The barrier for entry for creating software for computing devices has never been lower. This has a lot to do with the mobile revolution. According to a report from VisionMobile, the time to market for applications has decreased from 82 days through traditional channels to 36 days with the advent of the app store. Developers have more reasons to publish to apps stores now than ever before, with curation, distribution, billing and monetization, discovery and feedback opportunities from users higher than ever.

There are several kinds of mobile developers. There are independent software vendors, contractors, hobbyists, moonlighting engineers, entrepreneurs, in-house and B2B/B2C focused developers. The strength a given mobile platform has much to do with how many quality developers it can attract to it.

Attracting Developer Mindshare

According to VisionMobile's findings, iOS has reached the most developers while Android has the most amount of "mindshare" (percentage of developers using the platform). Apple has done this through the notion "a clever mix of emotional and business incentives," according to the report. That includes the "coolness" factor along with easy branches to monetization for iOS apps. Android's openness attracts developers to its platform while Microsoft is known to subsidize developers to port their apps to the Windows Phone ecosystem.

Each of the major mobile platforms has a unique language used as the primary way of building apps. Apple uses Objective-C while Microsoft uses .NET through C#. BlackBerry and Android are the closest to each other with versions of Java. WebOs functions Javascript with heavy doses of HTML and CSS and is one of the closest mobile languages to desktop-based Web development.

In terms of native tools, Android, webOS and BlackBerry use Eclipse while Microsoft uses Microsoft Visual Studio and Apple has XCode. To develop for Windows Phone you must use a Windows computer, same for Apple and Mac. If you go to a hackathon in the near future, look at what developers are using for application development. Most times you will see Macs on the table because a Mac can create apps for both iOS and Android.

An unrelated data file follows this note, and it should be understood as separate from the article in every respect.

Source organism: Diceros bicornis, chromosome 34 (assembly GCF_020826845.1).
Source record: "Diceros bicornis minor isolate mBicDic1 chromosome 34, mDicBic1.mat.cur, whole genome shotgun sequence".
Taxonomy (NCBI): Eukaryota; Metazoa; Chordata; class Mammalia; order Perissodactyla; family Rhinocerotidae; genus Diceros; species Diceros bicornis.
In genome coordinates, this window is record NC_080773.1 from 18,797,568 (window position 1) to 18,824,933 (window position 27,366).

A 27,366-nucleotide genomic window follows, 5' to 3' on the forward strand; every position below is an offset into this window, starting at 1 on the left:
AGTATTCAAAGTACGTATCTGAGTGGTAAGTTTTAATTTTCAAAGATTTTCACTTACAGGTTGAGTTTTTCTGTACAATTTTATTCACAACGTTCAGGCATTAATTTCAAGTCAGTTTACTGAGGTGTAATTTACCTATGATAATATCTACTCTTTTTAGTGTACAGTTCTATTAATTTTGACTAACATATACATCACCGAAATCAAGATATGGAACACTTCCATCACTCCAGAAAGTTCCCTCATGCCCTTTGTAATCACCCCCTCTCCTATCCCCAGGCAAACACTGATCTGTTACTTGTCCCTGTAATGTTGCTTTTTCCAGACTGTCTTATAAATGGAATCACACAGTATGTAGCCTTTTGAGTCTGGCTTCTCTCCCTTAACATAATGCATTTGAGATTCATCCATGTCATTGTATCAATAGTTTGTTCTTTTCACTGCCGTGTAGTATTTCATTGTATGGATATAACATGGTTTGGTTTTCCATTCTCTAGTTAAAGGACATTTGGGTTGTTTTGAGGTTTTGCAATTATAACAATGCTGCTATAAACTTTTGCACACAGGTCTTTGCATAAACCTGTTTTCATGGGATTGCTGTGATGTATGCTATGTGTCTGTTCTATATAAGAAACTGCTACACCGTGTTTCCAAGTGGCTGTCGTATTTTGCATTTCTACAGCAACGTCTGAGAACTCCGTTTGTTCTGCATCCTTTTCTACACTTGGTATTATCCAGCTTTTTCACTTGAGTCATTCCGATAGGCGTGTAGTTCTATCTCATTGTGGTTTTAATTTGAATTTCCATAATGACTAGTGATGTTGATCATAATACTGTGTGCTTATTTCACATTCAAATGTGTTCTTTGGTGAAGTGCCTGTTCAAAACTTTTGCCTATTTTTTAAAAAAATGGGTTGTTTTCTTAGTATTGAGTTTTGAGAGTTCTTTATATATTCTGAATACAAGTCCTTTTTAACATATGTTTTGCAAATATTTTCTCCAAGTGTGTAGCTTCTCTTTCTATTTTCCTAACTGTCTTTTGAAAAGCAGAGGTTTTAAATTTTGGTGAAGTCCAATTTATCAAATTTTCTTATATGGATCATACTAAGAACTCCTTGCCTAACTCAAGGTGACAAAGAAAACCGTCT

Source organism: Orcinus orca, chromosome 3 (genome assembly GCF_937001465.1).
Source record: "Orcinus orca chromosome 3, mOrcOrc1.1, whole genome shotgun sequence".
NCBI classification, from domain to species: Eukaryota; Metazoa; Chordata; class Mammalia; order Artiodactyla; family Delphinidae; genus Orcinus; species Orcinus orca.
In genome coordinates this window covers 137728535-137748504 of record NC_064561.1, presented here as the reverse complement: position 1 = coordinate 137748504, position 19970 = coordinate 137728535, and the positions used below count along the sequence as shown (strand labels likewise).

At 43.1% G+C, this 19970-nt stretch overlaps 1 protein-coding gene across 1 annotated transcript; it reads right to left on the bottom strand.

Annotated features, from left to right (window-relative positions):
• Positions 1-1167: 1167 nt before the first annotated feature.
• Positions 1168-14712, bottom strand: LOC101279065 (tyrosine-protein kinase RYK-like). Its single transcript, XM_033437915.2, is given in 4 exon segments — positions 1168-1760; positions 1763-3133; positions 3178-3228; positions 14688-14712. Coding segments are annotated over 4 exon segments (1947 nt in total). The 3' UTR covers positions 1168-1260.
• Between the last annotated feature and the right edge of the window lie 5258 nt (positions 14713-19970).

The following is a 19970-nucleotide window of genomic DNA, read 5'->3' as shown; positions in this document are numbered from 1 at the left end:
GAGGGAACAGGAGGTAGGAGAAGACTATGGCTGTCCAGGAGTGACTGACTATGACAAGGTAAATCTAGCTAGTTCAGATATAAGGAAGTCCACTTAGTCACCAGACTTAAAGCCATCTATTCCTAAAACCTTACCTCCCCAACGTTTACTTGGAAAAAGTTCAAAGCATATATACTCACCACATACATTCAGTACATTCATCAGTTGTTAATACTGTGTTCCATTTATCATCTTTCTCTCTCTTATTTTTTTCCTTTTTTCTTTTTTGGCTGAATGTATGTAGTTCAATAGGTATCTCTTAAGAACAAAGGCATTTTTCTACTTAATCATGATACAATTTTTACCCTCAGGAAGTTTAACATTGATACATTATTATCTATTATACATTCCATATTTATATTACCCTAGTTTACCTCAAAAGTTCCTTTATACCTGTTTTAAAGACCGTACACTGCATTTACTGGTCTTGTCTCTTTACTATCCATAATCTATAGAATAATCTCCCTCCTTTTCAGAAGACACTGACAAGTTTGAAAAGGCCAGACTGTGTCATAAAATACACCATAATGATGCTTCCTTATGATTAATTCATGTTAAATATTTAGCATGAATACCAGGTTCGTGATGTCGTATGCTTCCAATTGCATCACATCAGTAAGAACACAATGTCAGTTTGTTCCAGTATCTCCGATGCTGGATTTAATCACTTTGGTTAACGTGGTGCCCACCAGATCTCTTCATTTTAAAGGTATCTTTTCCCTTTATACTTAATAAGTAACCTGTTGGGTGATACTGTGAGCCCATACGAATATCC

In terms of the lifeblood of developer tools, Android and iOS provide the most comprehensive APIs that help developers cut down on the amount of original code they have to write. For Android that means integration into all of Google's apps with the most important ones being location and maps while Apple's device access APIs and other offerings give developers the best access to the hardware. In developing mindshare for developers, these frameworks are the most powerful tools in the arsenals of both Android and iOS and where other platforms are lacking.

Network Effects & Application Platforms

VisionMobile notes that there are three different kinds of mobile platform types: software platforms, application platforms and communications platforms. Software platforms are services like Symbian and BREW (one of the first feature phone operating systems from Qualcomm that supported apps) that are for sharing of software development costs and risks. Communications platforms are the basics of telephony - calls, texts and services like BlackBerry Messenger (among other messaging platforms).

Application platforms are what we have come to know as the primary smartphone operating systems. The platforms are for connecting developers to users. In the mobile world Apple does this through the App Store, Google through the Android Market, Microsoft through the Windows Phone Marketplace and Research In Motion through the BlackBerry App World.

As we mentioned earlier today, application platforms create network effects which VisionMobile defines as, "Applications attract users, which attract developers to create more applications, which attract more users, which attract more developers, and so forth."

See the chart below on how brands, OEMs, users and developers interact with Android as an application platform.

Developers are the major driver for platform adoption, VisionMobile states. It costs Apple $2,300 to acquire a publisher for iOS according to the report but that turns out to be money well spent once the application ecosystem reaches critical mass.

Developers: what have the major platforms done to lure your interest? Do you code for one platform or all of them? What platform did you start coding for first and why? If you were to make that decision based on what you know today, would it be the same? Let us know in the comments.